Why is storytelling in design so important? The short answer is – storytelling evokes emotions, emotions make people act, and when it comes to acting on a webpage or digital product – it most certainly means improved conversions.
People care about the stuff they care about.
You read this right. They don’t care about what you or your company are passionate about, they’d only pay attention if your product strikes a chord in their hearts and it could be seen as a plot point of their personal story. This could be in the form of a pain point, deep emotion, happy memory, urgent need, etc.
Having a good narrative connects you with the audience on a much deeper level, beyond fast onboarding, generous welcome offer, and a hassle-free app. People remember stories up to 22 times more easily than remembering facts.
And what happens when people remember your website or app? They usually come back. This means activation or retention.
What happens if they tell their friend about you? It means word of mouth marketing and if you’re really good – virality.
But here’s the catch.
Online users don’t have the patience and they’re usually not in the right conditions for consuming the traditional narrative structure (Exposition, Rising Action, Climax, Falling Action, Resolution), unless it’s the John Lewis Christmas advert of course, but even then think about how many times you need to hear about it to actually watch it.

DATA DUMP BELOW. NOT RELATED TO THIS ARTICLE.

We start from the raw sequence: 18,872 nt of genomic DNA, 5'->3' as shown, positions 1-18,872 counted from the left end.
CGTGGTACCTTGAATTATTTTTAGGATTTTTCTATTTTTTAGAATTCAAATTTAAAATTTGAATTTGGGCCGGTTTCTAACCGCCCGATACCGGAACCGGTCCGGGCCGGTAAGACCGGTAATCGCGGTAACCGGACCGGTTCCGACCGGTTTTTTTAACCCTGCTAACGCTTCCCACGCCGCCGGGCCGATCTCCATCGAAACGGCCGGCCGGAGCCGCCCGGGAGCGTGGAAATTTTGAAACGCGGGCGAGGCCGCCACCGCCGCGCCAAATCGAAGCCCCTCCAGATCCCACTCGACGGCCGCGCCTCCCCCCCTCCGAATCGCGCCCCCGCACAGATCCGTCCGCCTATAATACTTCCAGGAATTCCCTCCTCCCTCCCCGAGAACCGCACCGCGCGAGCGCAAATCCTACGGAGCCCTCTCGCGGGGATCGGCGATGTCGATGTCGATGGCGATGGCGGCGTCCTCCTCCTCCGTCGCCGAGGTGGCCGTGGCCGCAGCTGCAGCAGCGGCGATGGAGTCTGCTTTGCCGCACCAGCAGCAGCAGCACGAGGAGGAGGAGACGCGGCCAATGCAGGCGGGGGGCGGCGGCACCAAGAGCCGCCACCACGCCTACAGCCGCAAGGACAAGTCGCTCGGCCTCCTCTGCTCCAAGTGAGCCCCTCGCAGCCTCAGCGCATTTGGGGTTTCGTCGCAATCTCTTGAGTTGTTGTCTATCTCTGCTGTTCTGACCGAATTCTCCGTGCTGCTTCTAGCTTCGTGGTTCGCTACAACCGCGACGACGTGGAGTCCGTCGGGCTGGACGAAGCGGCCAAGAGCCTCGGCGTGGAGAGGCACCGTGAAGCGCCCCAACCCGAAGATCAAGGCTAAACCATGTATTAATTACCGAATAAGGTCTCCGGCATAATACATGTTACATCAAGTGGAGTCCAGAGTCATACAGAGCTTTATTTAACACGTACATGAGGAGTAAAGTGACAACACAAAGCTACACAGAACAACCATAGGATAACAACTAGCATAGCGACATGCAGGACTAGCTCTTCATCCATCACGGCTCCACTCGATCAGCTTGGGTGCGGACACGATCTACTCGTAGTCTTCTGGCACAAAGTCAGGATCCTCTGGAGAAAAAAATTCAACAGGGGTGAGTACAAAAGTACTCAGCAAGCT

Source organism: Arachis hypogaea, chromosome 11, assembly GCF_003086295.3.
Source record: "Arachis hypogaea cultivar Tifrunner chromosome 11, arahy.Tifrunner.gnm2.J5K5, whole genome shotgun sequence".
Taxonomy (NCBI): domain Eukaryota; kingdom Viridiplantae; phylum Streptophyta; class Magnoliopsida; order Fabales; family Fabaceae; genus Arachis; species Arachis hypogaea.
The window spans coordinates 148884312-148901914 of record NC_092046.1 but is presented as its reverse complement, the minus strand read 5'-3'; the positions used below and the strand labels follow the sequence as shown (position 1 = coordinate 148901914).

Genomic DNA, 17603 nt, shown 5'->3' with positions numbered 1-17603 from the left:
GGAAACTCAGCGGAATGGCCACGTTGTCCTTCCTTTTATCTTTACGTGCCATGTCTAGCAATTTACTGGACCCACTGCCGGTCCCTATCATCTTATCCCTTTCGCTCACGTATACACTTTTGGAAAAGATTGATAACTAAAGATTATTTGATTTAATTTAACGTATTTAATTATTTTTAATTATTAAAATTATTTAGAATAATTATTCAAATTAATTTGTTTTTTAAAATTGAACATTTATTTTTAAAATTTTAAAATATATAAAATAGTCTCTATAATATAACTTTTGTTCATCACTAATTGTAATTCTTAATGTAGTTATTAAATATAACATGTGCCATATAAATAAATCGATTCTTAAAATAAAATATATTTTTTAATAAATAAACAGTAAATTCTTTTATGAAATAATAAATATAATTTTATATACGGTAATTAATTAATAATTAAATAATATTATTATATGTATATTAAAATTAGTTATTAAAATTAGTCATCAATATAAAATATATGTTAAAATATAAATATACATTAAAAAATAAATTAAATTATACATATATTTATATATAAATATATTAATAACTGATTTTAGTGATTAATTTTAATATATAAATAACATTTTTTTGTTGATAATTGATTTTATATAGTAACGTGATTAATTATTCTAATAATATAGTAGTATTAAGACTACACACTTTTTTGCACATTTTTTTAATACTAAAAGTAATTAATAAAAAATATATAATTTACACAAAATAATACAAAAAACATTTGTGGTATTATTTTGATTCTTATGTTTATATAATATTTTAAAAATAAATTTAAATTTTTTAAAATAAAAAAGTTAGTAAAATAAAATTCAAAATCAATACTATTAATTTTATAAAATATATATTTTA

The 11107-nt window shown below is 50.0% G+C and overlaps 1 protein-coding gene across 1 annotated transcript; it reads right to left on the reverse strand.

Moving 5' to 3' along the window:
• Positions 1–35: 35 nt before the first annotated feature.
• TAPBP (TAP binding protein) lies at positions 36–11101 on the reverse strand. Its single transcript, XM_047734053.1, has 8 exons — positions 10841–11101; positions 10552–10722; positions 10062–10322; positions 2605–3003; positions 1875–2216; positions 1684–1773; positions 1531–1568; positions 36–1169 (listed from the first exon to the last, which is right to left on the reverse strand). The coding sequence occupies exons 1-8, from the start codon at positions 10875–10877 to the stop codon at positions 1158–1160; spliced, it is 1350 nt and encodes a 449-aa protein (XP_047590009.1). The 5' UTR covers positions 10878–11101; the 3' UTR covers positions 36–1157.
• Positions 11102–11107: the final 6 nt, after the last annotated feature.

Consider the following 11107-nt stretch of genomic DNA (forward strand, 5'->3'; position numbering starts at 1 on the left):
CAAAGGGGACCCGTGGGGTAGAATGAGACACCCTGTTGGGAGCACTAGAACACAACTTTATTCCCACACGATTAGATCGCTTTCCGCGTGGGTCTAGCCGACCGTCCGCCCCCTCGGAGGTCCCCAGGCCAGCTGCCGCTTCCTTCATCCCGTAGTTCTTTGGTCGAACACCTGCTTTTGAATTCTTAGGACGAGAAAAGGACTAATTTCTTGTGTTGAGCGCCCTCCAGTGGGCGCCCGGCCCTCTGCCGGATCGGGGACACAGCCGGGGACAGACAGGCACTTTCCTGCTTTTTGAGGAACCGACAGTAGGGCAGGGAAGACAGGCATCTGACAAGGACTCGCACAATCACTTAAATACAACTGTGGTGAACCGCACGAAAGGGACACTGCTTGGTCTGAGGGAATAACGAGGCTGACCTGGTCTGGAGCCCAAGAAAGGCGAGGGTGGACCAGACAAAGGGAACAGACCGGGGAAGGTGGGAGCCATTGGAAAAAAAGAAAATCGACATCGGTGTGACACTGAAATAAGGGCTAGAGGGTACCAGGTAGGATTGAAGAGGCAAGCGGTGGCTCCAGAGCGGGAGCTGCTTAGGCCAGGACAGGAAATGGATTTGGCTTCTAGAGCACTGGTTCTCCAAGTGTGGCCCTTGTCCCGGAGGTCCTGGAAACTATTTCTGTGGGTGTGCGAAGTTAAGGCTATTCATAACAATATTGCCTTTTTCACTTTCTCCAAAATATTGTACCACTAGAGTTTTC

Telling a story with design is different. Designers tell stories with colours, shapes, photography, layouts, microinteractions, animations, information architecture. Unlike J. K. Rowling, we don’t have 4,224 pages to impress the audience with a landing page or a product. We have around 5 seconds if we’re lucky.
Things get even more challenging when we have to put performance and business metrics first because let’s face it, only a few brands in the world can afford flashy animations and lengthy videos on their splash section. In real life, storytelling has to complement and even enhance the user experience, not to make you choose between the two.
So given that we have to think about UX, brand guidelines, copy requirements, and a number of other practical considerations, what’s the best way to tell a story in a few seconds?
The first step is that we have to reframe our understanding of storytelling with design. It’s very different from storytelling in advertisement and marketing. The rising pressure on designers to tell a story with their designs often pushes them in the wrong direction, compromising the effectiveness of the final product and making them build questionable user stories to fit the brand narrative.